Sustainability is all around us, from emission-free transportation to energy-savings in buildings. In the construction industry, the terms “green buildings”, “green concrete” and “sustainable construction” and assessment methods like LEED or BREEAM are well known to builders, planners, applicators and building owners, but the full potential of sustainability in the construction industry is often hidden.
Unlocking this potential for the benefit of our customers is at the core of the MBCC Group. Dr. Sven Asmus, Chief Technology Officer of MBCC Group, says, “Delivering sustainable solutions is a key pillar of MBCC Group’s portfolio. Today, more than 35% of all products offered by the group of companies are already sustainably advanced. Increasing economic benefits while at the same time contributing to the reduction of global warming is one of the ways in which we meet customer needs and demonstrate and promote our approach”. In cooperation with European customers, Master Builders Solutions experts present selected cases that demonstrate how superior chemistry enables customers to increase their productivity as well as decrease operational costs and carbon footprint. Externally validated evaluation tools like the Life Cycle Analyzer quantify the obtained benefits.
A building is a long-term investment where sustainability can be achieved in construction and operation. Let’s take a closer look.
The ingredients: sustainable building materials
The construction industry itself is a heavy user of raw materials – concrete, stones, chemicals and alike. With the rising consciousness about finite natural resources and the growing commitment to sustainability, companies are looking for alternative building materials. Sustainable construction materials, however, does not only apply to the resource each component is made of, but also the procedure of getting the mix ready for application. Chemical reactions of several components mixed together can be severe, though each component per se would be classified as eco-friendly.
There is another aspect in building materials to be considered: the safety of applicators and the surroundings of where the material is applied. Particularly in urban spaces the effects of construction chemicals on the applicator or the people using the building space can be harmful. In that sense, sustainability also takes the effects on the building society into consideration.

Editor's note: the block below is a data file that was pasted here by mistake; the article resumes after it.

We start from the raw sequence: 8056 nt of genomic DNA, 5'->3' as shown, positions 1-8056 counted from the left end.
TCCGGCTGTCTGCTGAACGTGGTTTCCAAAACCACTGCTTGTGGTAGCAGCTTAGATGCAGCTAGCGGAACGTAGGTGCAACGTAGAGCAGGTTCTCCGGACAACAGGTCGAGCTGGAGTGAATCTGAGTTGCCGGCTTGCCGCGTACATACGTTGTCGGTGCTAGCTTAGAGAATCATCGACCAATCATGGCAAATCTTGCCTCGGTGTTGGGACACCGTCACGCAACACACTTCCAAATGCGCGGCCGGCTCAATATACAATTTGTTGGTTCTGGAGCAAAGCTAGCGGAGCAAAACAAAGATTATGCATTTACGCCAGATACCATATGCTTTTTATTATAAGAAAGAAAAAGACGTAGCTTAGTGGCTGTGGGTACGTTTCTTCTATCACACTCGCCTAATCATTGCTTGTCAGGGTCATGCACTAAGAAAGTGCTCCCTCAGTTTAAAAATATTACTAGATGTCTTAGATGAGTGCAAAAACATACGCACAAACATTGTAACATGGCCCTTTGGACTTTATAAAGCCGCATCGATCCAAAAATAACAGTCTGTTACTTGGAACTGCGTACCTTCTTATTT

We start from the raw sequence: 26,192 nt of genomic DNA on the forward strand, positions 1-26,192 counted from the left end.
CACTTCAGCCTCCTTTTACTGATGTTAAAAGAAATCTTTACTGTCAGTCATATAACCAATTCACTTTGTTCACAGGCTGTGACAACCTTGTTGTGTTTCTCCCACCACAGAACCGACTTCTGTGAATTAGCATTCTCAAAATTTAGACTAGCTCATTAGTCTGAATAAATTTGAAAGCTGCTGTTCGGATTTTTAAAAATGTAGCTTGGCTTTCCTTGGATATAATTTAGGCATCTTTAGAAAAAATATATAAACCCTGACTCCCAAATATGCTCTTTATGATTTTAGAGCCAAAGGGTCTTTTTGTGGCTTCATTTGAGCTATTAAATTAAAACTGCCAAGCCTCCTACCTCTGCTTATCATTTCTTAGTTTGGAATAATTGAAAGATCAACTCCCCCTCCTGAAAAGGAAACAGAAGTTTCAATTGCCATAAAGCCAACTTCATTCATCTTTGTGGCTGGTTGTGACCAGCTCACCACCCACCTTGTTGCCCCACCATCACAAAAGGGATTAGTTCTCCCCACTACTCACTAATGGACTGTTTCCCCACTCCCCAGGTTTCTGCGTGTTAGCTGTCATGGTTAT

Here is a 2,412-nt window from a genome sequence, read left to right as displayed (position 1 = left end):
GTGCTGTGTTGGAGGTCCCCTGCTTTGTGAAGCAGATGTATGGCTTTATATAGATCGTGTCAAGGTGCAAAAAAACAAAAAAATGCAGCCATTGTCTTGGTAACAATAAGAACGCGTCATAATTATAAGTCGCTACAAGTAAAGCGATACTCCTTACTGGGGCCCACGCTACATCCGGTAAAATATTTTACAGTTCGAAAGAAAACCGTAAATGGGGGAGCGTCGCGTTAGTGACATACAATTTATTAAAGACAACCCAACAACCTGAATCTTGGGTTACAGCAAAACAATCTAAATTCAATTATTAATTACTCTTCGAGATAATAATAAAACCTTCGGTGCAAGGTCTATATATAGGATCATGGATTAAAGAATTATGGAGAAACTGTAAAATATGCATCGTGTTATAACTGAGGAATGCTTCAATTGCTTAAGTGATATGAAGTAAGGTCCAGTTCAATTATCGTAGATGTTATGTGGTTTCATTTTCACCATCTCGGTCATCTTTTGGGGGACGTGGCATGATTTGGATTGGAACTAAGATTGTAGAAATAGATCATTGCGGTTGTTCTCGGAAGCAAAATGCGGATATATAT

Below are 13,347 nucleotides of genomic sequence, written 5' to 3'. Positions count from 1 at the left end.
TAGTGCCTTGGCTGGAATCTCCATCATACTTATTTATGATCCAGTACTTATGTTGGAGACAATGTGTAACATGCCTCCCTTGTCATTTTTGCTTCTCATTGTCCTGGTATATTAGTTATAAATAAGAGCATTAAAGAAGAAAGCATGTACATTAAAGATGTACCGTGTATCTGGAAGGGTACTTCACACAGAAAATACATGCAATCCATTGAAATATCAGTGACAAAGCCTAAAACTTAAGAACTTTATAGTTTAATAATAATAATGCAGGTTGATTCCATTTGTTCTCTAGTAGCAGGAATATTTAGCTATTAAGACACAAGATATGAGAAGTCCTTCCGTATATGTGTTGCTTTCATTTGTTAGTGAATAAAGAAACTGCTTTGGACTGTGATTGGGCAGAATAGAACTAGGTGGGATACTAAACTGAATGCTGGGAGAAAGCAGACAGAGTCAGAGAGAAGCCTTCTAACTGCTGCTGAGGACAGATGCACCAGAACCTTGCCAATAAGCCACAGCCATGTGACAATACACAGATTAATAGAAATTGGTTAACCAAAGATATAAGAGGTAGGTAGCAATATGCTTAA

Construction waste and resource management
Every construction or refurbishment requires materials to be brought to the site, prepared, and mixed, and afterwards applied to the destined walls, floors, or roofs. Considering all the packaging and water usage, e.g. when mixing cementitious materials, you can easily achieve savings in wrappings or CO2 emissions with products and solutions which come in lighter packaging or formulation. As an example, let us compare a one-component product with a solution consisting of two components. For the latter, the two components come in separate packaging. After mixing the solution can be applied, leaving at least 2 empty containers. The one-component solution, on the other hand, after mixing and application results in only one container as waste.
The lifecycle of a green building
Sustainability does not only refer to the use and application of materials alone. In a wider sense, the lifecycle of a building has a major impact on how sustainable it really is over time. The lifecycle spans from the design and construction of the building to operation, maintenance, renovation, and deconstruction, so a sustainability focus in all stages can help reduce the overall environmental impact of the building. During the design stage, for example, using BIM and VR technologies enable planners and architects to ensure fast and reliable planning, while the construction stage calls for sustainable materials and processes. Maintenance and renovation of a building depend on the performance of the used materials, so a long-lasting construction can significantly reduce the amount of refurbishment. Products from Master Builders Solutions, for example, are extremely durable and thus reduce maintenance needs. This, in the end, does not only lower the environmental impact, but also helps save costs.
Overall, there is a lot of potential to achieve sustainability targets in the construction industry, and innovations will further spur the adoption of efficient building materials and processes. Sustainability is influenced by ecological, economic, and sociological factors, which all must be considered when assessing sustainability in construction. Master Builders Solutions already have an impressive track record of customers who achieved sustainability in their buildings, have a look and get inspired for your own projects.
Please also have a look at our blog "Design, build, use and refurbish - the construction life cycle of sustainable buildings" to learn more about the measures to increase sustainability in different life cycle stages.